Academic medical centers that contract with Los Angeles-based Salick Health Care say it's too soon to tell how a British drugmaker's buyout of the cancer-care company and alleged ouster of its founder, Bernard Salick, M.D., will affect those agreements.
"I think it's too early to even talk about," said Andrew Smith, a spokesman for Temple University Health Sciences Center in Philadelphia, one of 11 hospital-based outpatient cancer centers operated by Salick.
But a spokeswoman for Berkeley, Calif.-based Alta Bates Medical Center, another Salick site, said management is examining the situation.
"We really don't know how it will change (or) if anything will change," the spokeswoman said.
Last week, London-based Zeneca Group completed its buyout of Salick, begun in 1995 when it acquired 50% of the company. The $9 billion pharmaceutical concern then placed Zeneca's Michael J. O'Brien in charge of Salick Health Care's operations.
Anthony LaMacchia, senior vice president of operations at Salick Health Care, said none of its hospital affiliates had voiced concern about the latest developments.
Salick specializes in providing patient-friendly healthcare services. In addition to 11 outpatient cancer sites, the company operates 10 outpatient dialysis centers and provides inpatient dialysis at more than 20 hospitals across the country.
Under Salick's 10- to 35-year management agreements with hospitals, the company provides the equipment and management expertise needed to run its medical center-based outpatient centers. Salick retains 80% to 85% of the net profits.
In 1995, the company agreed to sell 50% of its stock to Zeneca in a $204 million transaction designed to help Salick expand. Late last month, Zeneca said it would buy the remaining shares of the company in a deal valued at $234 million (March 31, p. 7).
Some observers say such integration strategies, which pair drugmakers with drug prescribers, raise ethical questions (Dec 16, 1996, p. 2).
But Judith Auchard, a spokeswoman at Zeneca's U.S. headquarters in Wilmington, Del., said the purchase of Salick never was about selling more drugs.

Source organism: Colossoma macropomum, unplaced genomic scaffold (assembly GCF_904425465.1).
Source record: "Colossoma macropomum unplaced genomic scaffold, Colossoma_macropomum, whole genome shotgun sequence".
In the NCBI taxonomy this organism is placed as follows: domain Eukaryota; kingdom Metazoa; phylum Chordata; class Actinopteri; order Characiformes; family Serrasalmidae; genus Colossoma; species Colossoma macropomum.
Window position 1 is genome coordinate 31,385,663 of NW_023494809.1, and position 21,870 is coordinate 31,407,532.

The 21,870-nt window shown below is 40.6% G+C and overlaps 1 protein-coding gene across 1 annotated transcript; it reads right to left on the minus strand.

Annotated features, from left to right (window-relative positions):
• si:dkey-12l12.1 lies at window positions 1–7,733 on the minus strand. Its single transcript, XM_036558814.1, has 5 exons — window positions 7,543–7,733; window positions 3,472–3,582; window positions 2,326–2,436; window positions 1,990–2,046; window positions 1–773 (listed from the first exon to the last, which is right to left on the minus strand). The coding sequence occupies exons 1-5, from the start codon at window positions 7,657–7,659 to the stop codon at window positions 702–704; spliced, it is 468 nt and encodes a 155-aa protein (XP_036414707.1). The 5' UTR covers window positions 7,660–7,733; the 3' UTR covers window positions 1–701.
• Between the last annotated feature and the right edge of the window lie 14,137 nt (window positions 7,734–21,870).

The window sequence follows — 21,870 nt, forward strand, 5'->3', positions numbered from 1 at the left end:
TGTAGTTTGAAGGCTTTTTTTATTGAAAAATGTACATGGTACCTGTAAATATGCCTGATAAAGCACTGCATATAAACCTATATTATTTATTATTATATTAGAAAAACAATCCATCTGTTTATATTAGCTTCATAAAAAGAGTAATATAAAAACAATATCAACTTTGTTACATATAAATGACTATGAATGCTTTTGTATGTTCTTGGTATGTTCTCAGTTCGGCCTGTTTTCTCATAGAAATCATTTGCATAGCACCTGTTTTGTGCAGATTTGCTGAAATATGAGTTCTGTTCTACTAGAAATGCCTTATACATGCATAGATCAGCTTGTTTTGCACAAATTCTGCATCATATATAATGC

"It's about Zeneca having access to outcomes data," she said.
The volume of Zeneca products prescribed by Salick doctors is just 2% of all the drugs they prescribe and "a minute fraction of a percent of Zeneca's total pharmaceutical sales," she added. "In our view, there is no conflict of interest."
Regina E. Herzlinger, a Harvard Business School economist and former member of Salick's board of directors, doesn't worry about Zeneca pressuring doctors to use its drugs because that would be "kind of stupid." Nor does she worry about oncologists folding under such pressures because they are "so strong minded, so devoted to what they are doing."
As for Bernard Salick, when his company chose Zeneca as its capital partner back in 1995, he never imagined that two years later he would be on the outside.
"He intended to be carried out with his boots on in a horizontal direction. Instead he was locked out with his boots on while standing vertically," said Marshall B. Grossman, a Los Angeles attorney who spoke last week on Salick's behalf.
Zeneca's Auchard said Salick was offered a role as a strategic adviser, which he turned down. But Grossman contended that Zeneca's offer "was essentially a figurehead position. It carried no responsibility for patient quality or day-to-day management." Salick's five-year contract with Zeneca was terminated without warning or cause, Grossman said, though Salick doesn't intend to sue Zeneca.
Salick's stake in his company had been worth about $120 million. He said last week he plans to form a company to provide diagnostic and therapeutic services to patients with catastrophic illness.